Hidden phosphorus flows related with non-agriculture industrial activities: A focus on steelmaking and metal surface treatment

Kazuyo Matsubae, Elizabeth Webeck, Keisuke Nansai, Kenichi Nakajima, Mikiya Tanaka, Tetsuya Nagasaka

Research output: Contribution to journalArticlepeer-review

12 Citations (Scopus)


Due to the impact of increasing global demand for high-grade steel for a variety of applications at a time when high grade iron ore reserves are becoming depleted, the removal of impurities, and especially phosphorus, has become essential. Demand in the rapidly growing car industry, in particular, is increasing pressure on steelmakers to provide high quality steel. The dephosphorization step presents new opportunities to steelmakers: besides producing high-quality steels not prone to cracking or corrosion, and improving production efficiency, steelmakers are presented with the opportunity to recover phosphorus and market it as a value-added product. Another industry with potential to recover P as a secondary product is the surface treatment industry. Surface treatment and the galvanization of metal products requires phosphoric acid and generates waste containing phosphorus, which is typically not well recovered or recycled. In this study, we focus on the potential of steelmaking slag and waste sludge from nickel plating and metal surface treatment processes as non-traditional phosphorus resources. An MFA on the hidden phosphorus flow behind global iron ore trade showed that, that the hidden flow of phosphorus from the three major iron ore export countries to China alone was 331 kt in 2013, which is equivalent to 1.7% of the global consumption of P in fertilizers consumed that year. In 2013, 3.6 kilo ton of phosphorus was wasted in acid waste from the metal surface treatment industry.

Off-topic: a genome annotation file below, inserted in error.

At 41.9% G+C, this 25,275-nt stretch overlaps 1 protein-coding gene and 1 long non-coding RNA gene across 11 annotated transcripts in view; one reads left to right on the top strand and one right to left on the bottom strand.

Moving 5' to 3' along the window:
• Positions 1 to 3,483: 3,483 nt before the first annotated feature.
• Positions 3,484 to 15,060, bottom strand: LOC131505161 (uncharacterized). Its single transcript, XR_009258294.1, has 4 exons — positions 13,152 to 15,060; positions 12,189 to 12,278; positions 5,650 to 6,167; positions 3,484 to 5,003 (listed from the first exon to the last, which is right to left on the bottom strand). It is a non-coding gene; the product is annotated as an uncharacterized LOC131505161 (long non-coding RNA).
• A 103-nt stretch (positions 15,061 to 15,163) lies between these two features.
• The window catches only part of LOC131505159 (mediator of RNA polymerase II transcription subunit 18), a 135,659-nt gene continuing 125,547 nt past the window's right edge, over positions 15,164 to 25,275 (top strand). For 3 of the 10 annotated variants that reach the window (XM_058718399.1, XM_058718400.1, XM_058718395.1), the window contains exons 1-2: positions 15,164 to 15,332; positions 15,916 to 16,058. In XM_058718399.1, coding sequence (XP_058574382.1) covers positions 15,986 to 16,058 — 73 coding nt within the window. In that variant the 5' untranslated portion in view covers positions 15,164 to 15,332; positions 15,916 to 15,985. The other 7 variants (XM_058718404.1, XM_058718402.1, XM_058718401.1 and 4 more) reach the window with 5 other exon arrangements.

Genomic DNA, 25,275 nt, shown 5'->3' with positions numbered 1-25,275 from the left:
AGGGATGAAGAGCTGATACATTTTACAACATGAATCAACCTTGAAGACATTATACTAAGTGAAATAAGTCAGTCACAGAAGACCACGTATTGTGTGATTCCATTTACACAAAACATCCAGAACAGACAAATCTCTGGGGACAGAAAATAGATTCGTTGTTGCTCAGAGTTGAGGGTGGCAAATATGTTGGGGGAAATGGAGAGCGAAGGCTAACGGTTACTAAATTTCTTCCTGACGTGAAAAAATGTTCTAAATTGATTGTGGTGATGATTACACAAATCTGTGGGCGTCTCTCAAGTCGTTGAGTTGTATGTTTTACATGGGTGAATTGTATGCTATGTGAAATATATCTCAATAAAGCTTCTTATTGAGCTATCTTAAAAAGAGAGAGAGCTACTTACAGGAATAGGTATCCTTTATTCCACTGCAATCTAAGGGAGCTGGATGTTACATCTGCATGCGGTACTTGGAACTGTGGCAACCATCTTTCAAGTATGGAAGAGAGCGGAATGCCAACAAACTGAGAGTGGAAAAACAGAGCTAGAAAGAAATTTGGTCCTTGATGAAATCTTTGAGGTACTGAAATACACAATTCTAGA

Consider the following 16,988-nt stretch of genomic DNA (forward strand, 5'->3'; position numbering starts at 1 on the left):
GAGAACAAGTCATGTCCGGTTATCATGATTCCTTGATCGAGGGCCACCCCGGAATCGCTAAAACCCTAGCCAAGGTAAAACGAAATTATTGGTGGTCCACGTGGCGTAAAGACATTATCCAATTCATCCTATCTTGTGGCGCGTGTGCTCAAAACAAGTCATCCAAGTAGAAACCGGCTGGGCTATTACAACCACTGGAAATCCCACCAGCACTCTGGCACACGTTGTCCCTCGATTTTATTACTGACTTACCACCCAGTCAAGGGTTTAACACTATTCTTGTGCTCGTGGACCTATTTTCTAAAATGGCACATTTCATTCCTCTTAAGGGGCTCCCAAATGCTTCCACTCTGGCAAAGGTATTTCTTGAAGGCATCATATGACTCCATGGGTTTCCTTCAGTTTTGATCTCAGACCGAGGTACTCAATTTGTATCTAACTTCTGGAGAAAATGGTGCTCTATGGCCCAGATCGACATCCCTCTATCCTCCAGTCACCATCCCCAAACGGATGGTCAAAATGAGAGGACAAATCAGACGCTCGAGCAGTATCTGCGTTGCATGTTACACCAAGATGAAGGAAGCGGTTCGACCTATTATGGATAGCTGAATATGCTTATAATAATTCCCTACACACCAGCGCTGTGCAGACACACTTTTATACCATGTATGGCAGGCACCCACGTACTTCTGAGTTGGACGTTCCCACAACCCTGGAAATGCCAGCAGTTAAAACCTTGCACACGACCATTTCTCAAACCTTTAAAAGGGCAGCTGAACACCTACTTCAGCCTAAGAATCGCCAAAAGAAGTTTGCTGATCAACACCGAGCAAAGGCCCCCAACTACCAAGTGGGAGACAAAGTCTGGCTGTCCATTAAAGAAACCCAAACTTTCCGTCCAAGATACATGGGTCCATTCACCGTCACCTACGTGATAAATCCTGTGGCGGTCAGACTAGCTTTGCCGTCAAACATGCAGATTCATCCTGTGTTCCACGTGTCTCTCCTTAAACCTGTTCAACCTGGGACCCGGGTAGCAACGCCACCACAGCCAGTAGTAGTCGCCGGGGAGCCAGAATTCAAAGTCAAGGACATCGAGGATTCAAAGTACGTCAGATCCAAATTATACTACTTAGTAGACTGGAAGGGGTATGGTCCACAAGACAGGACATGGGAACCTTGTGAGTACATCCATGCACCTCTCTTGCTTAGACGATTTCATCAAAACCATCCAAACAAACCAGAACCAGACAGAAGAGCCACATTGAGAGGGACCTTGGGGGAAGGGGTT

Original languageEnglish
Pages (from-to)360-367
Number of pages8
JournalResources, Conservation and Recycling
Publication statusPublished - 2015 Dec 1


  • Hidden phosphorus flow
  • Iron ore
  • Metal surface treatment
  • Plating bath
  • Steelmaking slag

ASJC Scopus subject areas

  • Waste Management and Disposal
  • Economics and Econometrics


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